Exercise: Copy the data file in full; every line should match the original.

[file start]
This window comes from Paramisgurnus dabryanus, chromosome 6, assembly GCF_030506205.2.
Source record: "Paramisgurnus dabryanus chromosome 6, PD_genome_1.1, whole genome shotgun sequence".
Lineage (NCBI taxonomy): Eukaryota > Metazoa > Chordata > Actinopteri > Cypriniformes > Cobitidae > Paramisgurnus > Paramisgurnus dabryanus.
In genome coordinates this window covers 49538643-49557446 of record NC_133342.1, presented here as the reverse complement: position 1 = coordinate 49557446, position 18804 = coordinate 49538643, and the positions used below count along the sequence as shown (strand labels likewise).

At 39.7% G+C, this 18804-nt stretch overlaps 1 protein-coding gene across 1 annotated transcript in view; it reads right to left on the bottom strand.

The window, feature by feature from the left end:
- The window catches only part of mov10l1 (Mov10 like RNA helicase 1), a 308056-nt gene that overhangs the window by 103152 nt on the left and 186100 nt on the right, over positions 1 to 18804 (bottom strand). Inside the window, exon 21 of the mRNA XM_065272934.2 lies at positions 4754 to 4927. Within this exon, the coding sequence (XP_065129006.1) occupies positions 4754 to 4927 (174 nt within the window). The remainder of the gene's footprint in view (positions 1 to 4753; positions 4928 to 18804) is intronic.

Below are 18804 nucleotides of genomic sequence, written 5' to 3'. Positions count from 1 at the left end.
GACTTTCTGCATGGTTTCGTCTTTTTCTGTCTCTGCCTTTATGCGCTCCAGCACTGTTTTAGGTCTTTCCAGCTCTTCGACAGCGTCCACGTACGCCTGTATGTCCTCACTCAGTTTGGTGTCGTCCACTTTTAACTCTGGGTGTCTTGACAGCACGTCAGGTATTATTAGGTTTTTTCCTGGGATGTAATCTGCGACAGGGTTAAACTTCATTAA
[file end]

This window comes from Paramisgurnus dabryanus, chromosome 6, assembly GCF_030506205.2.
Source record: "Paramisgurnus dabryanus chromosome 6, PD_genome_1.1, whole genome shotgun sequence".
Lineage (NCBI taxonomy): Eukaryota > Metazoa > Chordata > Actinopteri > Cypriniformes > Cobitidae > Paramisgurnus > Paramisgurnus dabryanus.
In genome coordinates this window covers 49538643-49557446 of record NC_133342.1, presented here as the reverse complement: position 1 = coordinate 49557446, position 18804 = coordinate 49538643, and the positions used below count along the sequence as shown (strand labels likewise).

At 39.7% G+C, this 18804-nt stretch overlaps 1 protein-coding gene across 1 annotated transcript in view; it reads right to left on the bottom strand.

The window, feature by feature from the left end:
- The window catches only part of mov10l1 (Mov10 like RNA helicase 1), a 308056-nt gene that overhangs the window by 103152 nt on the left and 186100 nt on the right, over positions 1 to 18804 (bottom strand). Inside the window, exon 21 of the mRNA XM_065272934.2 lies at positions 4754 to 4927. Within this exon, the coding sequence (XP_065129006.1) occupies positions 4754 to 4927 (174 nt within the window). The remainder of the gene's footprint in view (positions 1 to 4753; positions 4928 to 18804) is intronic.

Below are 18804 nucleotides of genomic sequence, written 5' to 3'. Positions count from 1 at the left end.
GACTTTCTGCATGGTTTCGTCTTTTTCTGTCTCTGCCTTTATGCGCTCCAGCACTGTTTTAGGTCTTTCCAGCTCTTCGACAGCGTCCACGTACGCCTGTATGTCCTCACTCAGTTTGGTGTCGTCCACTTTTAACTCTGGGTGTCTTGACAGCACGTCAGGTATTATTAGGTTTTTTCCTGGGATGTAATCTGCGACAGGGTTAAACTTCATTAA